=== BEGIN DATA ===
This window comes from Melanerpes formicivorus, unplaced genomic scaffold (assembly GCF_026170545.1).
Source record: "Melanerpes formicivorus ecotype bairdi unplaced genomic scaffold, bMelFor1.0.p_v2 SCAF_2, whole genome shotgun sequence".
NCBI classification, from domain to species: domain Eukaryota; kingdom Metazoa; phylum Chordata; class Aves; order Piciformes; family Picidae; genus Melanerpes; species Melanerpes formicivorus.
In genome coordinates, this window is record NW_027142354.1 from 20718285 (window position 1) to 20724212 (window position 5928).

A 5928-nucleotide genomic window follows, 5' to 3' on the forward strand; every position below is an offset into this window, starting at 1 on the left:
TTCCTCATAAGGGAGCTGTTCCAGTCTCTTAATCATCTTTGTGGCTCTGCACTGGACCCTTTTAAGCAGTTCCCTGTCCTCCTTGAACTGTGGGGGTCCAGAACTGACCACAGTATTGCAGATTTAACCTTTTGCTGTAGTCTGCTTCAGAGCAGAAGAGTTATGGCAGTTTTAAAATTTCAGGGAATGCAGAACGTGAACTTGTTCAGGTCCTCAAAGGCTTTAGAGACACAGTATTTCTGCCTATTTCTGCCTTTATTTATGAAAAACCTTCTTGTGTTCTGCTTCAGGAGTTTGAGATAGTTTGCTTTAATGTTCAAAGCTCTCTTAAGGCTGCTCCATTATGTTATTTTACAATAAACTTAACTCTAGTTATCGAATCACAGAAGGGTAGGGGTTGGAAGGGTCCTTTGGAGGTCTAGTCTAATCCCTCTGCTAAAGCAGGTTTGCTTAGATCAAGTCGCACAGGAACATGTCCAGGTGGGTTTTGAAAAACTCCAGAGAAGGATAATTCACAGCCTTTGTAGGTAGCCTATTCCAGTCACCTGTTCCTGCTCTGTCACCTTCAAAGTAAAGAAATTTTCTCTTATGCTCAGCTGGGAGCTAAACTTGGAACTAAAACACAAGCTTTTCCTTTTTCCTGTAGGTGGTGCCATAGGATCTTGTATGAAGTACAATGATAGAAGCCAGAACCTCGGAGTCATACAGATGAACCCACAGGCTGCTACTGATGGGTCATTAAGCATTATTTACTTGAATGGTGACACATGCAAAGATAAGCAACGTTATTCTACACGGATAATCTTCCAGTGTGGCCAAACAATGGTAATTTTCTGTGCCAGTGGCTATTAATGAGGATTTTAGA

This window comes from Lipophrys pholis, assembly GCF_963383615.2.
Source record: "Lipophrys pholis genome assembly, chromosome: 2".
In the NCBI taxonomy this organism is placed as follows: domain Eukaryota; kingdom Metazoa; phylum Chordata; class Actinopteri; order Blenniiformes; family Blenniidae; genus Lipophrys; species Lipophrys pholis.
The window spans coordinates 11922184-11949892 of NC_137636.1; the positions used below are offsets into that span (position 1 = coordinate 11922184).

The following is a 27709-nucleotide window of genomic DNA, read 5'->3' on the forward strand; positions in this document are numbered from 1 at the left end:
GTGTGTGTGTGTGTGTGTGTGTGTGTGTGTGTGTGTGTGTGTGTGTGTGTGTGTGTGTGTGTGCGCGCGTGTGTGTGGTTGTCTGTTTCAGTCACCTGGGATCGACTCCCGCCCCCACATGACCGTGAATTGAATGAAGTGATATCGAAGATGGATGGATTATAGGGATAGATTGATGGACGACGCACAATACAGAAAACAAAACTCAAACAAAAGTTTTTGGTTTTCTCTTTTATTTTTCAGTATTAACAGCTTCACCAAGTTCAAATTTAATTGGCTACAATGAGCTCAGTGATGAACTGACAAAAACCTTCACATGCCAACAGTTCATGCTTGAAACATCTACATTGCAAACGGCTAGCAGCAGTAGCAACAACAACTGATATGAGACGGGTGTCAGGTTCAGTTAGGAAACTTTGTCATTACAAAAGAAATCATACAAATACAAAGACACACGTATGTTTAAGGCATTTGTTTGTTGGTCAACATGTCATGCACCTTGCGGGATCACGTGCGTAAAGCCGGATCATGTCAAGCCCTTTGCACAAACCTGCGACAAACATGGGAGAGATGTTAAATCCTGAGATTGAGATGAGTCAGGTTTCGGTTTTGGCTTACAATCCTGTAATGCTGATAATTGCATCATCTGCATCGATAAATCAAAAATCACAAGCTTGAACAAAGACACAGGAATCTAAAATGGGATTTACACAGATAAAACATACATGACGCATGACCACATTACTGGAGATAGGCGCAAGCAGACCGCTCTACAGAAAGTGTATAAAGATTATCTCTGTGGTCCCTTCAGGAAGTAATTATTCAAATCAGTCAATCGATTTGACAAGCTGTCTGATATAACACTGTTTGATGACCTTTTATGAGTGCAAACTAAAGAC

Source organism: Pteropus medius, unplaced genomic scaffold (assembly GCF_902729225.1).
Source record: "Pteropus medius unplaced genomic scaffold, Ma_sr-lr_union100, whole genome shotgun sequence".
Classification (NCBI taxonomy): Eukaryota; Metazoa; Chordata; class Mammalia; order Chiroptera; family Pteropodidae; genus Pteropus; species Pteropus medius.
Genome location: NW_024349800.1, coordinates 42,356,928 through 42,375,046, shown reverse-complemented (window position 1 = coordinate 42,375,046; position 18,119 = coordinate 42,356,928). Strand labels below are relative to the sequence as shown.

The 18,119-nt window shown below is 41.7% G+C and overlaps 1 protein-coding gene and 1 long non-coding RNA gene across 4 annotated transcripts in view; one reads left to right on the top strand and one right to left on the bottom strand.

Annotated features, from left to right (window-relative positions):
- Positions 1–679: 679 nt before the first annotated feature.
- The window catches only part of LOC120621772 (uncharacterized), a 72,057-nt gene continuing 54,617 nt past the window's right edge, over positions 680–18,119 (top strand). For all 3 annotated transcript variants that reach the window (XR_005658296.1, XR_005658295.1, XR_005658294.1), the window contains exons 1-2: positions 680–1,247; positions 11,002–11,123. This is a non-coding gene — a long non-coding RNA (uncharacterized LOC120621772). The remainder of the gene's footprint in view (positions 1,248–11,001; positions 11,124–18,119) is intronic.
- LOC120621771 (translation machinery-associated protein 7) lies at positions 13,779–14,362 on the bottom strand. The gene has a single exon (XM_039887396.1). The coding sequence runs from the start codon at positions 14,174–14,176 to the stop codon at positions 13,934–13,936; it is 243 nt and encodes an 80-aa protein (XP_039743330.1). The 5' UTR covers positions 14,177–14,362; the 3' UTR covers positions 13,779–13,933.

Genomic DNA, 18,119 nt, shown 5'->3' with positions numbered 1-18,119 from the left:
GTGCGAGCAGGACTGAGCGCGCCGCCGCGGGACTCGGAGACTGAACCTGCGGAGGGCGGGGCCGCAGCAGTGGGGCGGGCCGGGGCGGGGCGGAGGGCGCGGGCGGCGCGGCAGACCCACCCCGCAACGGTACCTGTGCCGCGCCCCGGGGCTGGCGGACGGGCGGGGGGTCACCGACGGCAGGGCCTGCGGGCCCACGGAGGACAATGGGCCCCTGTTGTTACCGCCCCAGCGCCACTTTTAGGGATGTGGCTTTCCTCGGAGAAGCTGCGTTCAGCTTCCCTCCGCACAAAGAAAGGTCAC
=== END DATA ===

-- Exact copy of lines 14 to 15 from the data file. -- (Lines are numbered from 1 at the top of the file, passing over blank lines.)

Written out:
Source record: "Pteropus medius unplaced genomic scaffold, Ma_sr-lr_union100, whole genome shotgun sequence".
Classification (NCBI taxonomy): Eukaryota; Metazoa; Chordata; class Mammalia; order Chiroptera; family Pteropodidae; genus Pteropus; species Pteropus medius.